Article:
By Bill Desowitz | Thompson on Hollywood September 6, 2012 at 3:08PM
However, it turned out that the virtual New York City during the alien attack of the last third posed the biggest challenge. ILM couldn't shoot principal photography there but sent four teams of photographers shooting spherical overlaps at all the appropriate locations, especially the Park Avenue Viaduct. They shot on the ground every 100 feet and up every 120 feet with a man in a lift moving down Park Avenue. They made close to 2,000 spheres and stitched together 275,000 high-res photographs like a Google street view.
"In New Mexico, we had a 300-foot set of the Park Avenue Viaduct dressed with a couple of flipped over cars," White explained. "They don't care how much exploding you do in New Mexico. And then we projected that onto the buildings and that gets us 60% there. But once you move the camera, everything that's static in a photo no longer holds up. Not only does every window requires its own reflection, but also every window blind needs to be a different height and every room interior needs to be different. We replaced every window from the photography with a CG window and the inside the building contains nearly 30 of our ILM offices that we digitally reproduced.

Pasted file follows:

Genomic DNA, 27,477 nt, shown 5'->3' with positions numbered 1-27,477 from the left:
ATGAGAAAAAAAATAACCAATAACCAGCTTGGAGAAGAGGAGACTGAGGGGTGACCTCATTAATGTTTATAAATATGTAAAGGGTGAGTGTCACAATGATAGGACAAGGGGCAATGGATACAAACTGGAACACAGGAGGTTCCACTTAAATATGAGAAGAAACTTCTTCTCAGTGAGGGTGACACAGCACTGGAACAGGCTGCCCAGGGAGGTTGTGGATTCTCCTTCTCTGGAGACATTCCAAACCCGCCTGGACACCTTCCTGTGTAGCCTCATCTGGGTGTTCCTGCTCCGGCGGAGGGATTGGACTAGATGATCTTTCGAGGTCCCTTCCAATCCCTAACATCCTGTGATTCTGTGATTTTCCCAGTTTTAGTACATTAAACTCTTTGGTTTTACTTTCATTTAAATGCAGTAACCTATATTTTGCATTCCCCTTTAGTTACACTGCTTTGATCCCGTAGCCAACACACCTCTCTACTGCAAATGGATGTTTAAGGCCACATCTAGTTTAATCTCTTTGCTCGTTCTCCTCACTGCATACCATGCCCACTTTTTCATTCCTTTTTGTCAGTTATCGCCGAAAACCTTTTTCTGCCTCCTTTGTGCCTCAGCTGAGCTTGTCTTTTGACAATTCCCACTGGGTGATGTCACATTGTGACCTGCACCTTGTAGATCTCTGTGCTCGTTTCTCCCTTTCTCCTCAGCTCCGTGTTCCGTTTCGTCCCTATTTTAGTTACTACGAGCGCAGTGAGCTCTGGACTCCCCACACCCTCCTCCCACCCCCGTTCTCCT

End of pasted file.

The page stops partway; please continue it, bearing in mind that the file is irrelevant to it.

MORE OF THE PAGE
"And we had tools that we actually developed for 'Rango' in terms of populating the town. And we leveraged those and built upon them in order to populate the environments of all the street signs and cars and planter boxes. One of the benefits of a virtual New York is that we can use that environment to light our CG creatures."
It all comes together in that memorable, iconic shot of the camera moving around the Avengers, who are huddled together and poised for action. It's seamless and not as flashy as the Hulk but effective VFX.